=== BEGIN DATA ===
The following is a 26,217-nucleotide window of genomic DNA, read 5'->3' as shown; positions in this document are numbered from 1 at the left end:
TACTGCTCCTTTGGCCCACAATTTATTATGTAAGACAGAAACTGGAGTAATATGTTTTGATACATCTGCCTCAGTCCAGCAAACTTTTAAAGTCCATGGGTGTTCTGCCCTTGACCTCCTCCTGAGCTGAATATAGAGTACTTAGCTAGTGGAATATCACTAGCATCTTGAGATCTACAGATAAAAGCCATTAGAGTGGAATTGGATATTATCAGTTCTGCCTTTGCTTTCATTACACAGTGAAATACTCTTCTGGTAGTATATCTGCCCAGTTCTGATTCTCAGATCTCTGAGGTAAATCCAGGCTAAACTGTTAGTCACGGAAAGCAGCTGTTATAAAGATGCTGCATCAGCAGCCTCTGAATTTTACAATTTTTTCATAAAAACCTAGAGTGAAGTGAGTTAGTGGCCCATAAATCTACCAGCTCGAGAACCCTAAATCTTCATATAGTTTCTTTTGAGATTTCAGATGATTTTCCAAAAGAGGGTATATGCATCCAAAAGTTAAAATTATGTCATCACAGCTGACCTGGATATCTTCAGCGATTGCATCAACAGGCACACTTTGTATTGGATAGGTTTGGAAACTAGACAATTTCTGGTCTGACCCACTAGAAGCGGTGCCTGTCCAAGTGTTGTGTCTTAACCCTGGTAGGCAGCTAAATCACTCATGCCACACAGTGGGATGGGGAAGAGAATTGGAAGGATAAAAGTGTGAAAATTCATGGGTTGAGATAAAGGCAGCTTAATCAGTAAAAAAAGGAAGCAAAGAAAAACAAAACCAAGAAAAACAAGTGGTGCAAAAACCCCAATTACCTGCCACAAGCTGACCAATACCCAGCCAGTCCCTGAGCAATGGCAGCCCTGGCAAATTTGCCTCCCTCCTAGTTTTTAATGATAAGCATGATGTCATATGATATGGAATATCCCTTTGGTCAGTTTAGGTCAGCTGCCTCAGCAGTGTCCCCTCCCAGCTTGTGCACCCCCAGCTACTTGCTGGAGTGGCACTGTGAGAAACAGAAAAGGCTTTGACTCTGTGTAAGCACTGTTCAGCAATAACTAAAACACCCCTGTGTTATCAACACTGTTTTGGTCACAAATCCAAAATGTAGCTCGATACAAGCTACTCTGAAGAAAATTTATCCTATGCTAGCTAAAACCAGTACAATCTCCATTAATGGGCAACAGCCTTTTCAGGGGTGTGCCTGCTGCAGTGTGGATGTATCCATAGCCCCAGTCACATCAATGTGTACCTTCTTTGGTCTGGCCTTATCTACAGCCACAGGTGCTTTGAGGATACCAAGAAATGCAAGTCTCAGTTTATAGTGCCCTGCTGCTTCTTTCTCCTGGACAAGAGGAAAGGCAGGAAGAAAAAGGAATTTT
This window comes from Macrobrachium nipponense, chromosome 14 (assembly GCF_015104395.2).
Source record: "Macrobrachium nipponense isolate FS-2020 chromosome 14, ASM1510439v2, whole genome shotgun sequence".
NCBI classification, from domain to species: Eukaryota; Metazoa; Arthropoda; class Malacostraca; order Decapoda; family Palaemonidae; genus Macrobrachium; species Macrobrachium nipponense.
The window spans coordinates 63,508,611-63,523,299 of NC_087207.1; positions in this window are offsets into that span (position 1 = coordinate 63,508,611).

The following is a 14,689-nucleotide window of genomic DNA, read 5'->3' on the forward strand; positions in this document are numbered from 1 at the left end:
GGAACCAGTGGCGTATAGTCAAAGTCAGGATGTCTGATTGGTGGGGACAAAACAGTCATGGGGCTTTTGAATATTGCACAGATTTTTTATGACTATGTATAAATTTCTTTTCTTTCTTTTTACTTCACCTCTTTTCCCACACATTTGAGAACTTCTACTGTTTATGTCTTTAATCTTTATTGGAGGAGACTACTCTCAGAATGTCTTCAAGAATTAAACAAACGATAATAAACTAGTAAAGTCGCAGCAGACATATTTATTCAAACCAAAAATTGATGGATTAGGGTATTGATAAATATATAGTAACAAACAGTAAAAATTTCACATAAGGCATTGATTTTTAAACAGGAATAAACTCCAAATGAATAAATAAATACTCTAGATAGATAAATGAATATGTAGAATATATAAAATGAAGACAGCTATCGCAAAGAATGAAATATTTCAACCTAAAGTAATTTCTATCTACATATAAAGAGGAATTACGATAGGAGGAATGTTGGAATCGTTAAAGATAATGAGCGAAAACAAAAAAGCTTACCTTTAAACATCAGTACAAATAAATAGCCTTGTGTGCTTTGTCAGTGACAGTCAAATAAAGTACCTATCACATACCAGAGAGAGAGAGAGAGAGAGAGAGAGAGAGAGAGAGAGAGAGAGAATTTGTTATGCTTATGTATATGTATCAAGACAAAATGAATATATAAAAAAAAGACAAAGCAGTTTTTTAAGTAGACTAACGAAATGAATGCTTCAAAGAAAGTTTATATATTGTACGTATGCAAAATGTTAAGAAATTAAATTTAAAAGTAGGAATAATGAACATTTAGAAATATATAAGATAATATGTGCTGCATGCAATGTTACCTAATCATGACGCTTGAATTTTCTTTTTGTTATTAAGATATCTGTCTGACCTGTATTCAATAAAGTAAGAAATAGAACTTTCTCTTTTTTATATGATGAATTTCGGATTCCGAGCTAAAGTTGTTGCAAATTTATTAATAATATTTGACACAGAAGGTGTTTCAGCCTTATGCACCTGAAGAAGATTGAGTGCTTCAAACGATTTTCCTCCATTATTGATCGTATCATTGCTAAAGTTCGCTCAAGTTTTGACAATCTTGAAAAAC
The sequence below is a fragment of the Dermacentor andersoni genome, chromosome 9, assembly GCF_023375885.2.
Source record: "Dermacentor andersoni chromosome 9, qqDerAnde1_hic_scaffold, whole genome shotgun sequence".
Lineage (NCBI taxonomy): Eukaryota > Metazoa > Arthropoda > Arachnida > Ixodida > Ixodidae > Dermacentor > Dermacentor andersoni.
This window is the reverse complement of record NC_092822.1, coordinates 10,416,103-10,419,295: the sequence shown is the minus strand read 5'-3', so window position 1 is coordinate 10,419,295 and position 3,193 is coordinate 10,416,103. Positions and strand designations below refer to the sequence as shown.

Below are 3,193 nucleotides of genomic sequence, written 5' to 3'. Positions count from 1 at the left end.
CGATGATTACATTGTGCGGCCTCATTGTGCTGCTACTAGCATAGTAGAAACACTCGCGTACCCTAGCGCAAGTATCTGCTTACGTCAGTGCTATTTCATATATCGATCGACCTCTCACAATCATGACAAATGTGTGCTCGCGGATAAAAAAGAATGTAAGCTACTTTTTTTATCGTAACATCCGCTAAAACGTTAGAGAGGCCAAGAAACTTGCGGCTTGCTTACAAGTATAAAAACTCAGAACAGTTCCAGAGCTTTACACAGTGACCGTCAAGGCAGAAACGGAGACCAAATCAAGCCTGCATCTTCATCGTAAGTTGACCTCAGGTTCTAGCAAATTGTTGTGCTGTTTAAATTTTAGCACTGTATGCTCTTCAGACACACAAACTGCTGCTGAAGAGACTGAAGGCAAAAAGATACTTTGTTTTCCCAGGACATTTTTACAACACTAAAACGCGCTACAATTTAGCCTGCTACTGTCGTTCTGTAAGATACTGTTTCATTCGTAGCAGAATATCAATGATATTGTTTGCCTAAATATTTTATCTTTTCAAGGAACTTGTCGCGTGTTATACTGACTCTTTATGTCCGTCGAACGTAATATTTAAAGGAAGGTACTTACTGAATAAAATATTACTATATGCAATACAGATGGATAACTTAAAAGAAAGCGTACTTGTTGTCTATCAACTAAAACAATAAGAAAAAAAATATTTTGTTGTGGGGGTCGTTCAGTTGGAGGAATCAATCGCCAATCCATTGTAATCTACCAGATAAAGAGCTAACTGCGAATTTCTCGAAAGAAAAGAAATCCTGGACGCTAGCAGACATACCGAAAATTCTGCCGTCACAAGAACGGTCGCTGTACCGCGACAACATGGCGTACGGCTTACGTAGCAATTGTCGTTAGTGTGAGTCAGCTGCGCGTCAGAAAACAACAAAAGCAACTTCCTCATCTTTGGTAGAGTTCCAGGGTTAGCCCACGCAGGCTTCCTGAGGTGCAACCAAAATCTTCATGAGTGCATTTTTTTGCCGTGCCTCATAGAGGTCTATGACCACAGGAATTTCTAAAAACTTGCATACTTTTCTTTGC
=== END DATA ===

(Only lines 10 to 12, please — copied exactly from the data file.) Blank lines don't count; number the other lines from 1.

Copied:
Source record: "Dermacentor andersoni chromosome 9, qqDerAnde1_hic_scaffold, whole genome shotgun sequence".
Lineage (NCBI taxonomy): Eukaryota > Metazoa > Arthropoda > Arachnida > Ixodida > Ixodidae > Dermacentor > Dermacentor andersoni.
This window is the reverse complement of record NC_092822.1, coordinates 10,416,103-10,419,295: the sequence shown is the minus strand read 5'-3', so window position 1 is coordinate 10,419,295 and position 3,193 is coordinate 10,416,103. Positions and strand designations below refer to the sequence as shown.